Horses have evolved to meet their nutritional needs by consuming small amounts of forage regularly throughout the day (grazing behaviour). In nature, horses will spend approximately 60% of their time grazing. In comparison, stabled horses typically spend just 15% of their time feeding [2]. Smaller and more frequent meals can reduce the occurrence of stereotypic behaviours (wind sucking, crib biting, pacing), and promote greater digestibility, obesity control, and less risk of developing metabolic diseases related to insulin resistance, as well as reducing the risk of colic, stress severity, and associated diseases [8]. The RSPCA recommends that horses should have access to grazing and pasture as much as possible. If horses must be confined, then pasture access should be equal to, or more than the time horses are in their stables. If stabling is necessary or unavoidable, then it is recommended that “slow” or “trickle” feeding systems are used to maximise the amount of time a horse spends consuming roughage [9].


[1] Krueger K, Esch L, Farmer K, Marr I (2021) Basic needs in horses? – a literature review. Animals 11.

[2] McGreevy P (2012) Equine behaviour: A guide for veterinarians and equine scientists (2nd Edition), Saunders Elsevier London.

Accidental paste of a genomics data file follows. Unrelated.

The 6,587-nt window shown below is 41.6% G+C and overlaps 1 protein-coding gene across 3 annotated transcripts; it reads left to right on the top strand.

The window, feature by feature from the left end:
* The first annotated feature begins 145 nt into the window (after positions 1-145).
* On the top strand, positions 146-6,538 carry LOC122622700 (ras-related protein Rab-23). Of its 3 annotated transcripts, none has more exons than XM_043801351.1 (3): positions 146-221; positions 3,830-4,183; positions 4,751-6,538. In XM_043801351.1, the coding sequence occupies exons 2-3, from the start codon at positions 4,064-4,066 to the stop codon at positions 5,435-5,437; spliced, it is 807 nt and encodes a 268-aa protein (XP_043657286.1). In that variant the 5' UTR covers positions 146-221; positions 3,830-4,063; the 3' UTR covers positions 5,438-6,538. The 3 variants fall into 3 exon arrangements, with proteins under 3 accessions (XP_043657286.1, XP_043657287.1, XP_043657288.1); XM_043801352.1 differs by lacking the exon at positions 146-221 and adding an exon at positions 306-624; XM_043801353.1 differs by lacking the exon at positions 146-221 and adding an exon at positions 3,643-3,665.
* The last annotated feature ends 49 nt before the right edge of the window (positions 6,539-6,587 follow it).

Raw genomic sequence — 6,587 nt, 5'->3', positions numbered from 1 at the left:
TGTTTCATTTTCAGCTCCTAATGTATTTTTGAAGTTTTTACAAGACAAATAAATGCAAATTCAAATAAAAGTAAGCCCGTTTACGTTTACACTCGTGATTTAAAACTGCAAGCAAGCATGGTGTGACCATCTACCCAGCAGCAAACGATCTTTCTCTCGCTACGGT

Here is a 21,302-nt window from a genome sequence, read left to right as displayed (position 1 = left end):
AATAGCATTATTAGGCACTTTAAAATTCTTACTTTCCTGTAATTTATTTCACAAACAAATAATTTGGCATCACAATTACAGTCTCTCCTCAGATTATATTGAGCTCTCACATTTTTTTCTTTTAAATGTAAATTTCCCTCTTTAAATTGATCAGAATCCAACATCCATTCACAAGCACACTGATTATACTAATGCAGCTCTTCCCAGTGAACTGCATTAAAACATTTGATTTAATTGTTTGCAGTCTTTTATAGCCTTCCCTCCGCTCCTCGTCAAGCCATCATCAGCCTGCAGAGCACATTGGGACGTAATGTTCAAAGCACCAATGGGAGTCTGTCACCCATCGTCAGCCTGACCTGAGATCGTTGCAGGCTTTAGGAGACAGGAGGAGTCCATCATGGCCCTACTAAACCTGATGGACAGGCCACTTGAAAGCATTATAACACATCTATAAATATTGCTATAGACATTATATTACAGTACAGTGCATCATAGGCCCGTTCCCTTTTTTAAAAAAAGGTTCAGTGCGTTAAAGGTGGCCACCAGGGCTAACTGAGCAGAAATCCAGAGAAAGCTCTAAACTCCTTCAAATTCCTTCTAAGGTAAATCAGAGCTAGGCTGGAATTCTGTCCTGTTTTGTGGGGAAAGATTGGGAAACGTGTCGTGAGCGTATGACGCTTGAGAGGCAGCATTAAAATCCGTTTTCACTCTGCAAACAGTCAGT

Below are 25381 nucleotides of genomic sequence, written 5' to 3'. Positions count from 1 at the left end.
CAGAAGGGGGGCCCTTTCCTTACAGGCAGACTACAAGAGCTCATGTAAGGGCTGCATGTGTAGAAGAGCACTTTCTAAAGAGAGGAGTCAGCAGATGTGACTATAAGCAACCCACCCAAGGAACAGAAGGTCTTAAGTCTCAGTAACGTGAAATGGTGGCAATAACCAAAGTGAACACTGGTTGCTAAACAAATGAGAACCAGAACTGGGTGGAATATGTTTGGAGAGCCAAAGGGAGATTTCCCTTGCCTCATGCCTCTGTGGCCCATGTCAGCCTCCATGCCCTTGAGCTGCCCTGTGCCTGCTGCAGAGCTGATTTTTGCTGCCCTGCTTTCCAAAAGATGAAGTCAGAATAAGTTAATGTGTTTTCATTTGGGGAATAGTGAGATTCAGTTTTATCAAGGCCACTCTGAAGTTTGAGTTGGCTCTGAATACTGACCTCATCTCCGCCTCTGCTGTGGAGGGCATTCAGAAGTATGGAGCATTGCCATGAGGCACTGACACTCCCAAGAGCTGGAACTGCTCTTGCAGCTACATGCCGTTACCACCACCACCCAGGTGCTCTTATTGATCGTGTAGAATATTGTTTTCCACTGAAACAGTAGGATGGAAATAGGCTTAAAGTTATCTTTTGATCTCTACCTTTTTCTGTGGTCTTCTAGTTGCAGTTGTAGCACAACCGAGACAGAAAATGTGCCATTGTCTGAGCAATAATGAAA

[3] Lesimple C, Reverchon-Billot L, Galloux P et al. (2020) Free movement: a key welfare improvement in sport horses? Applied animal behaviour science 225.

[4] Kjellberg L,  Sassner H, Yngvesson J (2022) Horses’ resting behaviour in shelters of varying size compared with single boxes, Applied Animal Behaviour Science.

[5] Ruet A, Biau S, Arnould C et al (2020) Horses could perceive riding differently depending on the way they express poor welfare in the stable. Journal of equine veterinary science, 94.

[6] Fureix C, Bourjade M, Henry S, Sankey C, Hausberger M (2012) Exploring aggression regulation in managed groups of horses equus caballus. Applied animal behaviour science 138 (3-4) 216-228.

[7] Yarnell K, Hall C, Royle C and Walker L (2015) Domesticated horses differ in their behavioural and physiological responses to isolated and group housing. Physiology & Behaviours 143, 51-57.

[8] Mulligan JK, Eisemann P, Siciliano P et al. (2013) The effect of different feed delivery methods on time to consume feed and the resulting changes in postprandial metabolite concentrations in horses. Journal of Animal Science 91, 3772-3779.

[9] Correa MG, Silva CFR, Dias LA et al (2020) Welfare benefits after the implementation of slow-feeder hay bags for stabled horses, 38, 61-66.

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Updated on September 20, 2022